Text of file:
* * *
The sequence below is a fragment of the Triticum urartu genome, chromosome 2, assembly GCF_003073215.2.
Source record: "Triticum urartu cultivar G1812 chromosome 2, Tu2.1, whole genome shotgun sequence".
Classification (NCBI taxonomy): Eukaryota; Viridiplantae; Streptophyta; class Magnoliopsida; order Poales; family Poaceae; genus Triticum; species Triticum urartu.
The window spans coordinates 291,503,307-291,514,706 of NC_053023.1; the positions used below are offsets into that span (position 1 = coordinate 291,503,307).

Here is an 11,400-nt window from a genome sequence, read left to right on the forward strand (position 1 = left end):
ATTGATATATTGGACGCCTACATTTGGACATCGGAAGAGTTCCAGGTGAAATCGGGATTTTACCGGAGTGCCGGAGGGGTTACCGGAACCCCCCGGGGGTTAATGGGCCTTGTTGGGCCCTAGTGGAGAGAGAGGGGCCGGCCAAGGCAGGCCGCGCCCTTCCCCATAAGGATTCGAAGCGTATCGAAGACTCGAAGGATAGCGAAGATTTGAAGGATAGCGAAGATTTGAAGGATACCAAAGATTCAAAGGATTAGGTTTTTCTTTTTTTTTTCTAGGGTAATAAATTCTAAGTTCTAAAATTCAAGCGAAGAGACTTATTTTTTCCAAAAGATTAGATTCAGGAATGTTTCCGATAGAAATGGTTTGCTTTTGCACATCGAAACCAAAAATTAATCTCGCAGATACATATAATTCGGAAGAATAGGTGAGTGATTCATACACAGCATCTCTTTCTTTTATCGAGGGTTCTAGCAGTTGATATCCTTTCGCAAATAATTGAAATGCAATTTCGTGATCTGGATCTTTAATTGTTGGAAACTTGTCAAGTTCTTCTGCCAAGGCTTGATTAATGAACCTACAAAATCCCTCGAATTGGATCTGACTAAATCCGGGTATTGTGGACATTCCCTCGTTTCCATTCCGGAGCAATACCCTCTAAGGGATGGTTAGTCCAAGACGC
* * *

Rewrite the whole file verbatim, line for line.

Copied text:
The sequence below is a fragment of the Triticum urartu genome, chromosome 2, assembly GCF_003073215.2.
Source record: "Triticum urartu cultivar G1812 chromosome 2, Tu2.1, whole genome shotgun sequence".
Classification (NCBI taxonomy): Eukaryota; Viridiplantae; Streptophyta; class Magnoliopsida; order Poales; family Poaceae; genus Triticum; species Triticum urartu.
The window spans coordinates 291,503,307-291,514,706 of NC_053023.1; the positions used below are offsets into that span (position 1 = coordinate 291,503,307).

Here is an 11,400-nt window from a genome sequence, read left to right on the forward strand (position 1 = left end):
ATTGATATATTGGACGCCTACATTTGGACATCGGAAGAGTTCCAGGTGAAATCGGGATTTTACCGGAGTGCCGGAGGGGTTACCGGAACCCCCCGGGGGTTAATGGGCCTTGTTGGGCCCTAGTGGAGAGAGAGGGGCCGGCCAAGGCAGGCCGCGCCCTTCCCCATAAGGATTCGAAGCGTATCGAAGACTCGAAGGATAGCGAAGATTTGAAGGATAGCGAAGATTTGAAGGATACCAAAGATTCAAAGGATTAGGTTTTTCTTTTTTTTTTCTAGGGTAATAAATTCTAAGTTCTAAAATTCAAGCGAAGAGACTTATTTTTTCCAAAAGATTAGATTCAGGAATGTTTCCGATAGAAATGGTTTGCTTTTGCACATCGAAACCAAAAATTAATCTCGCAGATACATATAATTCGGAAGAATAGGTGAGTGATTCATACACAGCATCTCTTTCTTTTATCGAGGGTTCTAGCAGTTGATATCCTTTCGCAAATAATTGAAATGCAATTTCGTGATCTGGATCTTTAATTGTTGGAAACTTGTCAAGTTCTTCTGCCAAGGCTTGATTAATGAACCTACAAAATCCCTCGAATTGGATCTGACTAAATCCGGGTATTGTGGACATTCCCTCGTTTCCATTCCGGAGCAATACCCTCTAAGGGATGGTTAGTCCAAGACGC